Some of the moisture was initially brought into Texas by Hurricane Alex. Now strong southeast winds are adding to the soggy situation by bringing very moist air in from the Gulf of Mexico. Meanwhile, winds in the upper atmosphere are blowing from the northwest and this is causing moisture to converge in the Houston area, producing squalls of heavy rain.
Most neighborhoods around Houston have picked up 3-5" of rain over the last three days. Bayous are running high in Harris County. Over 10" of rain has fallen closer to the coast, with the most rain falling in Brazoria County. The San Bernard River will crest about 2' above flood stage near Sweeny this weekend.
The heaviest storms should shift north and west this weekend. Heavy rain is possible in Dallas, Austin and San Antonio. Here in the Houston area, we expect more rain on Saturday, but a little less on Sunday. A few peeks of the sun are even possible! However, the rain that does develop will heavy.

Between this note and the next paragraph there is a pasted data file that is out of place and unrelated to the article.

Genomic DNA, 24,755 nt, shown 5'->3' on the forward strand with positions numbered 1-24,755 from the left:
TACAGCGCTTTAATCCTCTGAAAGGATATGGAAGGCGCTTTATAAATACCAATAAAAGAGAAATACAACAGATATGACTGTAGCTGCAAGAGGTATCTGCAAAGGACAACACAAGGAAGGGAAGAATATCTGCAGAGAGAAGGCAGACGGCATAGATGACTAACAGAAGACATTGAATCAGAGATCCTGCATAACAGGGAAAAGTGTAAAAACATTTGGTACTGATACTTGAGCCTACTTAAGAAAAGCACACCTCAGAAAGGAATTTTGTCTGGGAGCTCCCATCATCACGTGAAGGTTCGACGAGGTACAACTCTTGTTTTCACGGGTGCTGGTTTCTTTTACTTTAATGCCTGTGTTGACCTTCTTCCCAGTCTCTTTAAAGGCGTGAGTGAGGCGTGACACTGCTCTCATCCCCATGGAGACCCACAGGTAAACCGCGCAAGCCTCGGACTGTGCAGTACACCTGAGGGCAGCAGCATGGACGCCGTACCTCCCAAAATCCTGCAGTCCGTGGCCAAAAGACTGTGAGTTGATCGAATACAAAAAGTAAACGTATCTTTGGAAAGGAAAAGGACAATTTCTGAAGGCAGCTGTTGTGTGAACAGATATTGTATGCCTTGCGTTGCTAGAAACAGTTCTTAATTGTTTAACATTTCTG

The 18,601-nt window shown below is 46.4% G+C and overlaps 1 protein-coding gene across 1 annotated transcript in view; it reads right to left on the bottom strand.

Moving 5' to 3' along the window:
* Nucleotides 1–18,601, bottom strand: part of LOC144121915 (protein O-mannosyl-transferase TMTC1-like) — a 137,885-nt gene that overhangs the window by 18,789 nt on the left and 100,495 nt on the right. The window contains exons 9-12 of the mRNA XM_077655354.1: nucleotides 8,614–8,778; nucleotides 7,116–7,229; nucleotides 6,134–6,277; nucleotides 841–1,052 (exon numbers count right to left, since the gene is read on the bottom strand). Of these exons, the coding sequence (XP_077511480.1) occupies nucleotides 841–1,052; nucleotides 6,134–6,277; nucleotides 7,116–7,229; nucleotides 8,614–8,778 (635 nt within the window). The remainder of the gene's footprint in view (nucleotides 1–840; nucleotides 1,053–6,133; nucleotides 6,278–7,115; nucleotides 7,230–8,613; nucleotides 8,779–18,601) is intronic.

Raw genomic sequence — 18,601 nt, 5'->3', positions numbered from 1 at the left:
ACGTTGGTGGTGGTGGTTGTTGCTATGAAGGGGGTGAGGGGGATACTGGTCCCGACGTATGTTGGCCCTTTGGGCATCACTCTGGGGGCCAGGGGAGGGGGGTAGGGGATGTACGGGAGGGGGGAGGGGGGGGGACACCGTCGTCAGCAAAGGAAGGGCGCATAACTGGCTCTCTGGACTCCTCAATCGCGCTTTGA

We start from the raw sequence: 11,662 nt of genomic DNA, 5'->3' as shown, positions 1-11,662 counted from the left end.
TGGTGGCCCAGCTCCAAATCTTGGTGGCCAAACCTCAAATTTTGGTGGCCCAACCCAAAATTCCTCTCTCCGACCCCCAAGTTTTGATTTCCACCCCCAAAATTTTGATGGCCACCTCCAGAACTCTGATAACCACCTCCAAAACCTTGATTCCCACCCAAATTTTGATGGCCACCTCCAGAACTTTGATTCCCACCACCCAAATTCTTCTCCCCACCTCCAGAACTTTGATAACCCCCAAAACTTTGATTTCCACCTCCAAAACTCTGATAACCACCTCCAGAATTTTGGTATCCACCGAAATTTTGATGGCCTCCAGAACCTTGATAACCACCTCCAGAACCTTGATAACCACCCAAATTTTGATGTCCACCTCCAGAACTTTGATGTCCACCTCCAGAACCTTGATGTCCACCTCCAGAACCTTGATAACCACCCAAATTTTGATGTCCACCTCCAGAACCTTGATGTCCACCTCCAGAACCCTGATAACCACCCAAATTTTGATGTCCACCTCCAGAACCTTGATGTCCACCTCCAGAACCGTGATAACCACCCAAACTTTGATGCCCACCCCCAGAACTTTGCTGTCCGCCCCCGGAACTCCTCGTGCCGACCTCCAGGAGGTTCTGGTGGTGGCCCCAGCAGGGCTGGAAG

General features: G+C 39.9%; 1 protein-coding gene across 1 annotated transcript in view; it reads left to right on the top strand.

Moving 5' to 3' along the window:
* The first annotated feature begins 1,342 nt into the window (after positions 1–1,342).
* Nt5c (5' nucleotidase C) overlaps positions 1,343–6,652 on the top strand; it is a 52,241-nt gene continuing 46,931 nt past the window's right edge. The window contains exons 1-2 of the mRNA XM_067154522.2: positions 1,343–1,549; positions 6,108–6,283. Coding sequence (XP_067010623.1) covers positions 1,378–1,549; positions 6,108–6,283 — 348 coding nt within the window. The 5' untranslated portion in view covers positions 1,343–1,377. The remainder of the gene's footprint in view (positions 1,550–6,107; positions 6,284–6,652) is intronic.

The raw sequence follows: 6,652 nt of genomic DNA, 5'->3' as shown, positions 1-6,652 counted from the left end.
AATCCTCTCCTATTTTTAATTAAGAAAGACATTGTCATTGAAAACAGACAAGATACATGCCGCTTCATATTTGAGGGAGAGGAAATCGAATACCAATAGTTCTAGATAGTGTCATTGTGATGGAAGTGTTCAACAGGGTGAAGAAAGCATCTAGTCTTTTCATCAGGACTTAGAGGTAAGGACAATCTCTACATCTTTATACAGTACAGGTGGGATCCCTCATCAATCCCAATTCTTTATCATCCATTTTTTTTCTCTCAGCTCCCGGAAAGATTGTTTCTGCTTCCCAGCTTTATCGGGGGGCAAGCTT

Folks planning on attending the Freedom over Texas celebration on Sunday should expect the ground to be wet and muddy. There's only a 40% chance of dry weather Sunday afternoon but there should be fewer showers on MegaDoppler 13 late Sunday evening when the fireworks explode in the sky over downtown Houston.
Meantime in the tropics...
We're watching an area of storms in the eastern Gulf of Mexico. If a tropical cyclone develops it will not move toward Texas but could affect the oil spill south of Louisiana. North winds could actually move some of the oil away from the coast.
The European Model is also forecasting a new tropical system in the Bay of Campeche next week, very close to where Hurricane Alex developed. I mention this because the European did particularly well forecasting the development of Alex and the eventual landfall in northern Mexico.